A Brief History of Insurance
From the early days of civilisation men have formed societies whose members promised to help each other in the event of a misfortune. As early as 900 BC, the merchants of the Rhodes Island in the Mediterranean agreed to share certain risks among themselves.
The modern concept of insurance — where insurers collect small premiums from their policy holders, pay claims to those of them who had incurred losses and make a profit for taking the risks after deducting business expenses — dates back to as early as thirteenth century.
Life insurance dates back to as early as 1500s while fire insurance as early as second half of 1600s while the concept of Accident insurance was developed in Britain when in 1840, the Guarantee Society was formed to insure employers against embezzlement by their employees. The British became the principal marine insurers when Sir Thomas Gresham established the Royal Exchange in London in 1570 to transact the marine insurance. With the invention of automobile early this century a new clause 'Motor' was developed by the insurance industry to provide insurance cover for automobiles which included such other clauses as accidental insurance.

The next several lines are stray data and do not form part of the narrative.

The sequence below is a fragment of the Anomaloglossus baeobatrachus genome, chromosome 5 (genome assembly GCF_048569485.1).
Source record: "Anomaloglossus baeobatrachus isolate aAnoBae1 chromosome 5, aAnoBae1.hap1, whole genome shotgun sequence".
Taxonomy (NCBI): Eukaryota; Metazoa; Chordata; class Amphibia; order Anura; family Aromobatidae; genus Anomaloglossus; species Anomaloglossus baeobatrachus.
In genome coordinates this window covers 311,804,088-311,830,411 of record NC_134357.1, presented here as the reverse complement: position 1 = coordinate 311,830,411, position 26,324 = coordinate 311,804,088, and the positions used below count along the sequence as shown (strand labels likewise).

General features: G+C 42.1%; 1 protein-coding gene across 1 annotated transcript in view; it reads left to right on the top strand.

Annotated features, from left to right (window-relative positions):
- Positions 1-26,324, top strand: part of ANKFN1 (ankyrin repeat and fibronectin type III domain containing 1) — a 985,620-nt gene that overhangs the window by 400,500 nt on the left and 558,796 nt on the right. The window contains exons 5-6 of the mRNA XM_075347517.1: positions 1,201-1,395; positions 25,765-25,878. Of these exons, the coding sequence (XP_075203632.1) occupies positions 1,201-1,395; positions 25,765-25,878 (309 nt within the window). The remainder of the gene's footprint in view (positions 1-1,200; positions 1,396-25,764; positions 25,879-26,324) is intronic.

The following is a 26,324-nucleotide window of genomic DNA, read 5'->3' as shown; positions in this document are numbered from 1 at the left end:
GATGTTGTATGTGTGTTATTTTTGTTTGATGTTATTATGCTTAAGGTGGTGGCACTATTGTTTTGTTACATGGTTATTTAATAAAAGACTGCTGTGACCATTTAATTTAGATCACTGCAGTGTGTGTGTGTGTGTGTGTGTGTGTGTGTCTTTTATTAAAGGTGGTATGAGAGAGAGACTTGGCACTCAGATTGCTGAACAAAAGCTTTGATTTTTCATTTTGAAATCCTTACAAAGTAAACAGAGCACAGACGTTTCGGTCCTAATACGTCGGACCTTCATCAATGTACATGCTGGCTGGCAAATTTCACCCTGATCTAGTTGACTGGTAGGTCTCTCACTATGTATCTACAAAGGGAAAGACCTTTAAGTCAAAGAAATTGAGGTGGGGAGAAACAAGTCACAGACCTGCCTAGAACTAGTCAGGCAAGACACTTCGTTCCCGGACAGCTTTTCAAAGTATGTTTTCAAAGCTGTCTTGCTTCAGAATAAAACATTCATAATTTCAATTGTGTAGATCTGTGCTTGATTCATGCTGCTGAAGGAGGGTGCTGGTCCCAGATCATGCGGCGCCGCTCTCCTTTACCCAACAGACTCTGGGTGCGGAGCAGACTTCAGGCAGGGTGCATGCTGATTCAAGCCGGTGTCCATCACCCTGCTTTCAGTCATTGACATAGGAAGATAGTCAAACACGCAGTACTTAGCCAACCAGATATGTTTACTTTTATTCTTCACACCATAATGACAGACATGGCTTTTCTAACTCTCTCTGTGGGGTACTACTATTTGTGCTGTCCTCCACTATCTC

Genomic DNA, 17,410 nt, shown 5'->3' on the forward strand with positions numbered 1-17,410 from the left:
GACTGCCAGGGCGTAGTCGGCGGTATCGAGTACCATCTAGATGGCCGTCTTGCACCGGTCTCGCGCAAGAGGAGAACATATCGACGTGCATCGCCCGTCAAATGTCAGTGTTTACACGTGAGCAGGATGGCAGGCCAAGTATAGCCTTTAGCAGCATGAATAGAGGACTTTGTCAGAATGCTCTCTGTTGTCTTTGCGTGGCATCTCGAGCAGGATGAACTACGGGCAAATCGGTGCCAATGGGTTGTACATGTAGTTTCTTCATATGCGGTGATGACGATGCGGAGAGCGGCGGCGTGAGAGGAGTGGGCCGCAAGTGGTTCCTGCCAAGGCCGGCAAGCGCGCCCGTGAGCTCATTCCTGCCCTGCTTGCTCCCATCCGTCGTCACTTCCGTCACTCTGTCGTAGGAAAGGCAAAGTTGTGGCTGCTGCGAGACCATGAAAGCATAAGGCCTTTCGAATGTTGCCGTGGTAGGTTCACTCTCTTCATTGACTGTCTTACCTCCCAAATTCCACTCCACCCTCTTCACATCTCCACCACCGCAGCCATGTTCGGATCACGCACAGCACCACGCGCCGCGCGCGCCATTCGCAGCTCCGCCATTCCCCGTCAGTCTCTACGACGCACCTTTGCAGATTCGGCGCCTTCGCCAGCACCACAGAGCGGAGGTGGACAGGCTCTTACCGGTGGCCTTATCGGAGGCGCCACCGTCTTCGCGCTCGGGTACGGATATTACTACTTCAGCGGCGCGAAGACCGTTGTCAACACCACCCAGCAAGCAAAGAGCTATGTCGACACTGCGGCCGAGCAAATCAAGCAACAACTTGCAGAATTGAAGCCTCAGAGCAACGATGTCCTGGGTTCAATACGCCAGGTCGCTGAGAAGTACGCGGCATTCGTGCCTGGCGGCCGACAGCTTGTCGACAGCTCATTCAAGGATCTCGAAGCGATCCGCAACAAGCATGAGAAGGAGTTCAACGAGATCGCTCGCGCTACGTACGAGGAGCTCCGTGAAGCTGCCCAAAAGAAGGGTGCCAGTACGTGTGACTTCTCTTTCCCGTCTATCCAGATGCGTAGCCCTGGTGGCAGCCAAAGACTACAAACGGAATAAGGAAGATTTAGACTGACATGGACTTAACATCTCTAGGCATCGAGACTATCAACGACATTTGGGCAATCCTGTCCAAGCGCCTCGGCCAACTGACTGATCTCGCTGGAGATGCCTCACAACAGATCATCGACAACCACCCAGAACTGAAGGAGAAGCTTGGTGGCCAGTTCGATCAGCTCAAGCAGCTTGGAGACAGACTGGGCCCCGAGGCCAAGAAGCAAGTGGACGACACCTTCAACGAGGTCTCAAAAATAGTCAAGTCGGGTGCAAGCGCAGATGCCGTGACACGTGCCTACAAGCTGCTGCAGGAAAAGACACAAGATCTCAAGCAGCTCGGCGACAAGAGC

From its modest beginning in a 17th century coffee-house in London Lloyd's today is the world's leading insurance market. Although an insurance market, Lloyd's is not an insurance company which produce global results and an annual report. Lloyd's also operates under certain conditions in the USA.
Lloyd's market is a unique service provider — though not a company it offers a competitive insurance market in which over 130 businesses both compete and cooperate. This combination of choice, information, experience and expertise under one roof enables Lloyd's to provide expert opinion of leading underwriters for many speciality classes of business including such diverse coverages as marine, aviation, catastrophy cover and professional indemnity....
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